Design Process

Effective Design Reviews

Well implemented Design Reviews, an invaluable enabler for delivering projects to time, cost and quality.

In the context of this post a “Design Review” is a pre-planned meeting that represents a key milestone in the design and development phase of a products lifecycle. Well implemented Design Reviews are invaluable and should be seen by the wider team as an enabling tool for delivering a projects scope to time, cost and quality.

From personal experience there are some key considerations to ensure everyone gets the most from the review and for the eagle eyed there’s even an acronym to help remember them…

Objective. Depending when in the programme of work the review is held the objective and evidence, required to verify the objective has been achieved, will be different. For example the initial review will typically assess the viability of the project to deliver a design solution and a key output should be an agreement of the evidence required at subsequent gates to provide the progressive assurance the team are on track. Therefore the technical inputs into early reviews may be outweighed by the programmatic inputs, such as a schedule, organisation and work breakdown structure. It is good practice to include a statement of the objective in the meeting invite.

Requirements. It is critical that any review assesses proposals and evidence in the context of an agreed set of requirements for the solution, therefore authorising a robust Statement of Requirements (SoR) should be a key objective for an early phase review. This should not mean that requirements cannot be added, removed, or amended, but is does ensure that any agreed changes are made against a clear baseline. A great way to maintain focus on the requirements, and ensure the work being presented is relevant, is to use a traffic light coding ( Red, Amber, Green) to illustrate current compliance status as part of the review pack.

Evidence. To ensure the design team give the panel the best opportunity to help them identify any short falls, recommendations or opportunities for improvement, the evidence should be provided as pre-reading with sufficient time to allow adequate review. The maturity and provenance of this evidence is fundamental to the quality of any decision that the panel can be expected to arrive at.

Objectivity. The role of the chair and panel members is to provide technical and programme assurance for the design process, objectively critique the information presented and suggest opportunities for improvement. The Chair should ensure everyone is aware of their respective roles and accountabilities and that panel members have been selected to provide appropriate coverage for the scope and subject matter to be reviewed. It is critical that all parties are aware of personal bias and assess the design objectively in the context of the agreed requirements for the solution.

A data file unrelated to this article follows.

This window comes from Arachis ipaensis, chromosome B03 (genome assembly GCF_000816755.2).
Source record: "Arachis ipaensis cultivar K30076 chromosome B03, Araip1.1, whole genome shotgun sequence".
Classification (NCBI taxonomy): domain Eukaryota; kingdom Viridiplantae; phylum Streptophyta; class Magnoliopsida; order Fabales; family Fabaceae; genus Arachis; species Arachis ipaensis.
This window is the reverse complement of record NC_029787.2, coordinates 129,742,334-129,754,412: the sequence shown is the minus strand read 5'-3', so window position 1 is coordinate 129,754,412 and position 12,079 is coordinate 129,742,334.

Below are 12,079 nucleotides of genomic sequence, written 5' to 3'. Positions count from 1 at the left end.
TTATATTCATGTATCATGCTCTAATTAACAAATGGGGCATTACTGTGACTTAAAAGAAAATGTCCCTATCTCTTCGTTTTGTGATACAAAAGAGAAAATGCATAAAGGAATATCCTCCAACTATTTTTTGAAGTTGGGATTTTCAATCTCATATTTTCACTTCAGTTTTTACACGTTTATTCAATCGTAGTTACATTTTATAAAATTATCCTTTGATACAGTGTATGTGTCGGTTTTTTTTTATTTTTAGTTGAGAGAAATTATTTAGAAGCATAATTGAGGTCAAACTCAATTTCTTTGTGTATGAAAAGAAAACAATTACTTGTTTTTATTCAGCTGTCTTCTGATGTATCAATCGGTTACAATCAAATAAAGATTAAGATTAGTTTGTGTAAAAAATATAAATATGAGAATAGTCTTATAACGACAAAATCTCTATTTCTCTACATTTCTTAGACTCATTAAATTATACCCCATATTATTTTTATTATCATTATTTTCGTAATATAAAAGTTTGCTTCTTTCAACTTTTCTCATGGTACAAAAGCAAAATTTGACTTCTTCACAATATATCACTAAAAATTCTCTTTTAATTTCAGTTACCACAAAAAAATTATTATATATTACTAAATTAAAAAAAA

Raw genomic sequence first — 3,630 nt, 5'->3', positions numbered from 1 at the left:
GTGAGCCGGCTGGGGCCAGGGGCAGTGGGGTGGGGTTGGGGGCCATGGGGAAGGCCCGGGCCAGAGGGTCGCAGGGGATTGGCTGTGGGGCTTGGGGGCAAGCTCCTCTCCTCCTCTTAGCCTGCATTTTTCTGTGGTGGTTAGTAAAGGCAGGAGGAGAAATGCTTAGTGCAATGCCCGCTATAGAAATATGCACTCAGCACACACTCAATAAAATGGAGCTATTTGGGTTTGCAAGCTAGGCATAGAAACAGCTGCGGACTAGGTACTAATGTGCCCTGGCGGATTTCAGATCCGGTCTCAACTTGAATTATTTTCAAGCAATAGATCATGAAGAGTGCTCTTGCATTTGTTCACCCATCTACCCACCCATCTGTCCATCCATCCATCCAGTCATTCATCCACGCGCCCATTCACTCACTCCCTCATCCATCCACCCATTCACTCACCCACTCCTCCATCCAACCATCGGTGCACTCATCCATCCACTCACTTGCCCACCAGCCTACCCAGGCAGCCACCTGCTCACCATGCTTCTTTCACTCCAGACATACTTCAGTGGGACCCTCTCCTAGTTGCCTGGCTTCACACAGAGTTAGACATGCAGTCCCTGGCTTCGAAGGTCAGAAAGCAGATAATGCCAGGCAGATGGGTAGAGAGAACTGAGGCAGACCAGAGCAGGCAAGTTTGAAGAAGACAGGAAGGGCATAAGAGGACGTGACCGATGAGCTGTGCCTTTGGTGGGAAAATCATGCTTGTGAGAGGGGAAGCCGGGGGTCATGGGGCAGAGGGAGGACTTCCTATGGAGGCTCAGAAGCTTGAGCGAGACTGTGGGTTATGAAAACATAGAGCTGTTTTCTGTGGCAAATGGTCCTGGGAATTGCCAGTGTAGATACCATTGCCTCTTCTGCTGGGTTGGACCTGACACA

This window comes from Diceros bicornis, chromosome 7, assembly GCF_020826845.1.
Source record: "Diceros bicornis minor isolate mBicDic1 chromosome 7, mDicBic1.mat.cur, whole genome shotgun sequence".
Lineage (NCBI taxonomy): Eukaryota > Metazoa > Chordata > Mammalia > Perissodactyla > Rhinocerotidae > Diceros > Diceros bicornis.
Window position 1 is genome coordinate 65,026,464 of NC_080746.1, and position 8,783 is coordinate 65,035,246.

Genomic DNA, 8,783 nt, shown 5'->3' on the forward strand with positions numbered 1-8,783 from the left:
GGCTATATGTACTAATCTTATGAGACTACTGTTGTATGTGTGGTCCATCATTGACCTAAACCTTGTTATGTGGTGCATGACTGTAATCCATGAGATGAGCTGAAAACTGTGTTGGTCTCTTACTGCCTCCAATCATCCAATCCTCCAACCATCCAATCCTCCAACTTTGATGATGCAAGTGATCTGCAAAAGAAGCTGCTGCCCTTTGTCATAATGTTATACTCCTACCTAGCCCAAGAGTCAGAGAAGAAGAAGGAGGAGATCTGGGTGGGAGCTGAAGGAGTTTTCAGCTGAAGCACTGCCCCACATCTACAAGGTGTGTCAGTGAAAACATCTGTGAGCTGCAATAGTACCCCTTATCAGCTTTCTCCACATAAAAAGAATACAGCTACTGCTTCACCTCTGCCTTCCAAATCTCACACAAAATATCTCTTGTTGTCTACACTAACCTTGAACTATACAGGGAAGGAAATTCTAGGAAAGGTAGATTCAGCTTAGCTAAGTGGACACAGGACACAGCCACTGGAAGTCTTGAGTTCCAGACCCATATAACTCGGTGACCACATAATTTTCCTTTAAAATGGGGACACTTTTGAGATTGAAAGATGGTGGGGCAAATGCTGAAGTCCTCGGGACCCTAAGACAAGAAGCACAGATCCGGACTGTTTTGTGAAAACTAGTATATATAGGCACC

Minutes and actions. The review record should provide a succinct narrative on the context that led to an action being identified. This is really important should there be any personnel changes in the team or approving authority for the design review. Ideally the person taking the minutes should not be presenting, or part of the panel, thus avoiding distraction. There should also be a standard template to provide prompts for what good looks like and ensure consistency between reviews.

Finally it is important that the team are allowed to, “tell the story”, with a minimum of interruption. I have sat though many a review where the design team are unable to present their information without interruption and invariably the answer to the question raised sits in a future slide of the presentation pack.

Some key enablers to get the most out of a design review are:

  • Have the right people on the panel.
  • Define clear roles and accountabilities.
  • Ensure clarity on:
    • the objective of the review and
    • the information / evidence required
  • Pre-reading distributed and reviewed in advance of the meeting.
  • Allow the team to tell the story.
  • Classify actions in context of the review objective.
  • Ensure there is a well written record of the review.

For the international standards fans out there BS EN 61160:2005, Design Review, makes recommendations for the implementation of design review. This document also supports ISO 9001 which defines requirements for Quality Management Systems and covers those applicable for a design and development process.

If you have any observations that you think may improve this post, or require help with coaching, implementing, or improving a Design Review process, please get in touch. Thanks for your time and attention!